On Chesil Beach
“Sexual intercourse began
In nineteen sixty-three
(which was rather late for me) –
Between the end of the Chatterley ban
And the Beatles’ first LP.
Up to then there’d only been
A sort of bargaining,
A wrangle for the ring,
A shame that started at sixteen
And spread to everything.” Philip Larkin’s ‘Annus Mirabilis’
I found this little extract in a “Guardian” review of this very book (and in relation to the book), and I thought it summarises so well the conflict of Edward and Florence, that I just had to copy it 🙂 .
“On Chesil Beach” is a short novel about those times when sex was something you hid, and discussing it wasn’t even on the table. It seems that, when Mr. McEwan starts with this…it just can’t end well. Florence and Edward are a couple of virginal newlyweds, spending their first night together in a little hotel on Chesil Beach. After a slightly awkward meal, when local boys doing part time jobs as waiters serve them a “nuptial dinner” (with some side comments from on the bad cuisine England was blessed with back then 😉 ), they seem to start making moves towards the bedroom. It’s not the action that captivates you, it’s the way Mr. McEwan captures their reactions to the tiniest moves and changes in the environment or atmosphere – you actually are in the room with them, and you are half compassionate, half frustrated by the way the both missinterpret eachother.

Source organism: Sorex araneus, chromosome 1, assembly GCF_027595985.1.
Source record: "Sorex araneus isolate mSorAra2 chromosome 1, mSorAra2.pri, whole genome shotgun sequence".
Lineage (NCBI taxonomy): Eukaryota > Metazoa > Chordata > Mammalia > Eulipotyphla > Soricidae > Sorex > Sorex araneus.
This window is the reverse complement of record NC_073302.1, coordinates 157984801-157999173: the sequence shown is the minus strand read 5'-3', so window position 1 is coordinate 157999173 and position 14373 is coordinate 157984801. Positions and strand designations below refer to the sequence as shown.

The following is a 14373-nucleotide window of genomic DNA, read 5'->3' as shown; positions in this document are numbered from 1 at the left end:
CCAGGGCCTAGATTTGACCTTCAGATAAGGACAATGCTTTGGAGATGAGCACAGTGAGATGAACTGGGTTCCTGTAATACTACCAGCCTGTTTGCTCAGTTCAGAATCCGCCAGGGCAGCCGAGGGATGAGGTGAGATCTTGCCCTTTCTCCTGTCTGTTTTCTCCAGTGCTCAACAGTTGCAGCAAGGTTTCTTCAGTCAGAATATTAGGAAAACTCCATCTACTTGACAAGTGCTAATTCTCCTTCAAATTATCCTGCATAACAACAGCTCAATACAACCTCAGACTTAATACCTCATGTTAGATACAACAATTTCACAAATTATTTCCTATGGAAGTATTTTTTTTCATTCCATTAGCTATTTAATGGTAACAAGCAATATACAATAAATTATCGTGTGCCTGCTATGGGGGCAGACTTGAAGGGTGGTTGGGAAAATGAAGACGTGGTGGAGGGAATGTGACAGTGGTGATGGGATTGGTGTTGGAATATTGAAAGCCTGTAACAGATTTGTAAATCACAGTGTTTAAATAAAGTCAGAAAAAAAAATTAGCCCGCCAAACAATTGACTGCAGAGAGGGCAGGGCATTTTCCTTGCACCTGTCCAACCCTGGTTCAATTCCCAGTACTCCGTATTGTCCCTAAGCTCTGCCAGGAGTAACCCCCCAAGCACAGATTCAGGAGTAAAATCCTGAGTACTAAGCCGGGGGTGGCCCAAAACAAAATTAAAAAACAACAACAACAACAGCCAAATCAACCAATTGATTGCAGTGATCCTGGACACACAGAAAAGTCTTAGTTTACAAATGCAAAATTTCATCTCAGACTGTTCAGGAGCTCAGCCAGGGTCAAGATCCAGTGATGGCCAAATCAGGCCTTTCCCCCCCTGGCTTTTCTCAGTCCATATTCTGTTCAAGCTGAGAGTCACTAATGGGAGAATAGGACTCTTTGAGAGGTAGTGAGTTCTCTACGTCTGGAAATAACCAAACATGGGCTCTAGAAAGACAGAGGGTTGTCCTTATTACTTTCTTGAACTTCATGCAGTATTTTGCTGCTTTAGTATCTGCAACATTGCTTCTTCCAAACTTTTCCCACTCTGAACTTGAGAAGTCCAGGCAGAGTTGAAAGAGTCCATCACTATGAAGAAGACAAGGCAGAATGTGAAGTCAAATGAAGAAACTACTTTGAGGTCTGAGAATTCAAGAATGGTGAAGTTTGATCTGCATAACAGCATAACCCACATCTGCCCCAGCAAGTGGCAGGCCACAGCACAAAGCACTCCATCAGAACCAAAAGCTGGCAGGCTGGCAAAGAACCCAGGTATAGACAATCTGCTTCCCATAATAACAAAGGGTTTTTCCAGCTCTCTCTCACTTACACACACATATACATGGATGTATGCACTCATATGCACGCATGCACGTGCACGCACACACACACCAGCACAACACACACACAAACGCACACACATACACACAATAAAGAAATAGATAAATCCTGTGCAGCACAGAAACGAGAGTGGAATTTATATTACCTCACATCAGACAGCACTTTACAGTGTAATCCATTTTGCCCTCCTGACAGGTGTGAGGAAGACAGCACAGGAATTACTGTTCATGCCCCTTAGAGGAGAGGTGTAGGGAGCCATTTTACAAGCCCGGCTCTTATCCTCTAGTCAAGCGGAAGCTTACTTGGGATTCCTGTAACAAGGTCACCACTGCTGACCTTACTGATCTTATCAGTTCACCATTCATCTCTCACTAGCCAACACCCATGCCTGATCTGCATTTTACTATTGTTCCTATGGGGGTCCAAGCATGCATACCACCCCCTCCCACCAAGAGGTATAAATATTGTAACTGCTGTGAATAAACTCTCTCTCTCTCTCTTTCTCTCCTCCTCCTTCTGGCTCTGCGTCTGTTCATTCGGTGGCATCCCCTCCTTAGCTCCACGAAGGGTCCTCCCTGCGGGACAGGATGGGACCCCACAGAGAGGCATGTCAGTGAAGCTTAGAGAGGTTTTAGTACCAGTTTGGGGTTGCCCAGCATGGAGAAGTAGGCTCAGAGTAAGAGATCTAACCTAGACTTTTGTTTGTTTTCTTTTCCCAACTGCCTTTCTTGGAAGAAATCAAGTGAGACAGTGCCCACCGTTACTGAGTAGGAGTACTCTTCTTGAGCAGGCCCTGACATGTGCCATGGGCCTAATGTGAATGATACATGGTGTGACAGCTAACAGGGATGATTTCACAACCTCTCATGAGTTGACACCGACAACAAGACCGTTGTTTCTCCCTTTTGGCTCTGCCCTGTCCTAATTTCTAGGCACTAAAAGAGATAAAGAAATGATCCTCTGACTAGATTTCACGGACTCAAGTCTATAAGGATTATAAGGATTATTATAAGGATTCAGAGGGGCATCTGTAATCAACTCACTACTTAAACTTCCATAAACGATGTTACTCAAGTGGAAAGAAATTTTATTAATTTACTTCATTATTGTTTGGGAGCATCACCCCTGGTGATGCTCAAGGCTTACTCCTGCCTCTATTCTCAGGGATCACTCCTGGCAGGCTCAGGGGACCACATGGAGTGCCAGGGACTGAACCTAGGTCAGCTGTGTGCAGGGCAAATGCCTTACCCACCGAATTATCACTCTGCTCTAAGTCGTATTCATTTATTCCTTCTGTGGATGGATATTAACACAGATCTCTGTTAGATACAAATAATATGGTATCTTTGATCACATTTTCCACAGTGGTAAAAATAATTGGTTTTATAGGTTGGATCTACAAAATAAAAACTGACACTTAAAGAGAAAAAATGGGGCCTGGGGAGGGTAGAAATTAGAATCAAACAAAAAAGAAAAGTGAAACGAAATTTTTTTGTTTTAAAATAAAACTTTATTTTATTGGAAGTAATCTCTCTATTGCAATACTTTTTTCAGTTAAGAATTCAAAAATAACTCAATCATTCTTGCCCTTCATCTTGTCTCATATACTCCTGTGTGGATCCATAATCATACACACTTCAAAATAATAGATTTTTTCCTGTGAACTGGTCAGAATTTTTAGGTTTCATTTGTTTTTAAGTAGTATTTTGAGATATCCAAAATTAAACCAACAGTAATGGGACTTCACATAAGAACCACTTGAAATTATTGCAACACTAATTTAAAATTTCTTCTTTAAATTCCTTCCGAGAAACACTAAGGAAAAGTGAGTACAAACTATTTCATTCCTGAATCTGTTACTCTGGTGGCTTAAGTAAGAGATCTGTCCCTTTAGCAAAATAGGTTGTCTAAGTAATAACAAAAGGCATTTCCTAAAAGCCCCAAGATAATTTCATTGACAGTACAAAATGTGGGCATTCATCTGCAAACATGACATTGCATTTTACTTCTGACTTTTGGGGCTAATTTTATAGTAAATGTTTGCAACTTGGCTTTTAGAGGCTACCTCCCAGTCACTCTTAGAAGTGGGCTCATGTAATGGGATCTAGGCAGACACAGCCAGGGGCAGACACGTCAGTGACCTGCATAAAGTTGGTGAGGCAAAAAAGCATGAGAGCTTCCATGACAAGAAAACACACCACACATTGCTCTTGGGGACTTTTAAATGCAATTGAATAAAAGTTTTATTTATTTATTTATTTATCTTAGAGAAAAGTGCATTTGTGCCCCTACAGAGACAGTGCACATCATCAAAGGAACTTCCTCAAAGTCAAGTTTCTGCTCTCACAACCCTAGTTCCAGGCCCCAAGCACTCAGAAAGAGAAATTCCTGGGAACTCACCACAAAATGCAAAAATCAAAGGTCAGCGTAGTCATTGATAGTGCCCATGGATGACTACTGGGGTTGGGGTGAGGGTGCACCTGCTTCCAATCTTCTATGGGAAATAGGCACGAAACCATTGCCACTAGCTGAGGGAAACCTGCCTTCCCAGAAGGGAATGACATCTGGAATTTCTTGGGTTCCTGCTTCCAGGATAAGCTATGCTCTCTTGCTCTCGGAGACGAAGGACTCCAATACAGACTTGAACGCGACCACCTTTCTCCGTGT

The story of their night interferes with flashbacks of their lives before: their first meeting and the mythology they created around it to seem like “fate”, their most memorable dates and their families, with good, bad and unspoken secrets. Edward’s mother was diagnosed as “mentally ill” (in a time when such a disease wasn’t really shown a lot of understanding) and he and his sisters were raised by a dedicated father, while Florence’s seemingly cultivated, rich, perfect family has a skeleton is its closet, though its existence is only suggested, never spoken of (perhaps because Florence could not even bring herself to admit to it).
As things start to unravel, they realise that their relationship had been based so much on politeness and social convenience, that, when they see eachother as they really are, their connection is broken beyond repair. Their lives go on separately, and even if they remain “the greatest love” to eachother, they never get in touch after their wedding night. Something along the lines of “love is not enough”.
I liked the book; it’s a relaxing read, but it doesn’t cross the border into being too easy. And Mr. McEwan’s attention to detail in the description of the smallest twitch of the skin or the strayest thought is very…engulfing 😀